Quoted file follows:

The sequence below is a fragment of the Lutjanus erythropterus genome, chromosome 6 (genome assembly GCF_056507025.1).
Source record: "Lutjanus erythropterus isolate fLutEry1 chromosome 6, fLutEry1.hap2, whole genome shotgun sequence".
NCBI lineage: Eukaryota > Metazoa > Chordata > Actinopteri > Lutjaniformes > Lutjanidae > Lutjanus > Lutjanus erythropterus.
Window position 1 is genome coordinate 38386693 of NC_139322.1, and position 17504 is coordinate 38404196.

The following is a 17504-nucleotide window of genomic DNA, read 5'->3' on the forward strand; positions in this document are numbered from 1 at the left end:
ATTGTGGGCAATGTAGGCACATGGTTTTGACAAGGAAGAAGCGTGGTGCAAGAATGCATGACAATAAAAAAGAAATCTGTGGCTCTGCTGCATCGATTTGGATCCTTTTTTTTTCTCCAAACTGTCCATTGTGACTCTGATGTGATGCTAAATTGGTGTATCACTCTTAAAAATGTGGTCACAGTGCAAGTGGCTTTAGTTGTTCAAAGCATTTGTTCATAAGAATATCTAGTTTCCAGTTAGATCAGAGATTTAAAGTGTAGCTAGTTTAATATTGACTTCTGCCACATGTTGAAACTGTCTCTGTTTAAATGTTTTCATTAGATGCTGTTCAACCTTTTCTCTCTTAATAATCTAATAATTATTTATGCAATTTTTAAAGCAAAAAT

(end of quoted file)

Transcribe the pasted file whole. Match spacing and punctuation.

The sequence below is a fragment of the Lutjanus erythropterus genome, chromosome 6 (genome assembly GCF_056507025.1).
Source record: "Lutjanus erythropterus isolate fLutEry1 chromosome 6, fLutEry1.hap2, whole genome shotgun sequence".
NCBI lineage: Eukaryota > Metazoa > Chordata > Actinopteri > Lutjaniformes > Lutjanidae > Lutjanus > Lutjanus erythropterus.
Window position 1 is genome coordinate 38386693 of NC_139322.1, and position 17504 is coordinate 38404196.

The following is a 17504-nucleotide window of genomic DNA, read 5'->3' on the forward strand; positions in this document are numbered from 1 at the left end:
ATTGTGGGCAATGTAGGCACATGGTTTTGACAAGGAAGAAGCGTGGTGCAAGAATGCATGACAATAAAAAAGAAATCTGTGGCTCTGCTGCATCGATTTGGATCCTTTTTTTTTCTCCAAACTGTCCATTGTGACTCTGATGTGATGCTAAATTGGTGTATCACTCTTAAAAATGTGGTCACAGTGCAAGTGGCTTTAGTTGTTCAAAGCATTTGTTCATAAGAATATCTAGTTTCCAGTTAGATCAGAGATTTAAAGTGTAGCTAGTTTAATATTGACTTCTGCCACATGTTGAAACTGTCTCTGTTTAAATGTTTTCATTAGATGCTGTTCAACCTTTTCTCTCTTAATAATCTAATAATTATTTATGCAATTTTTAAAGCAAAAAT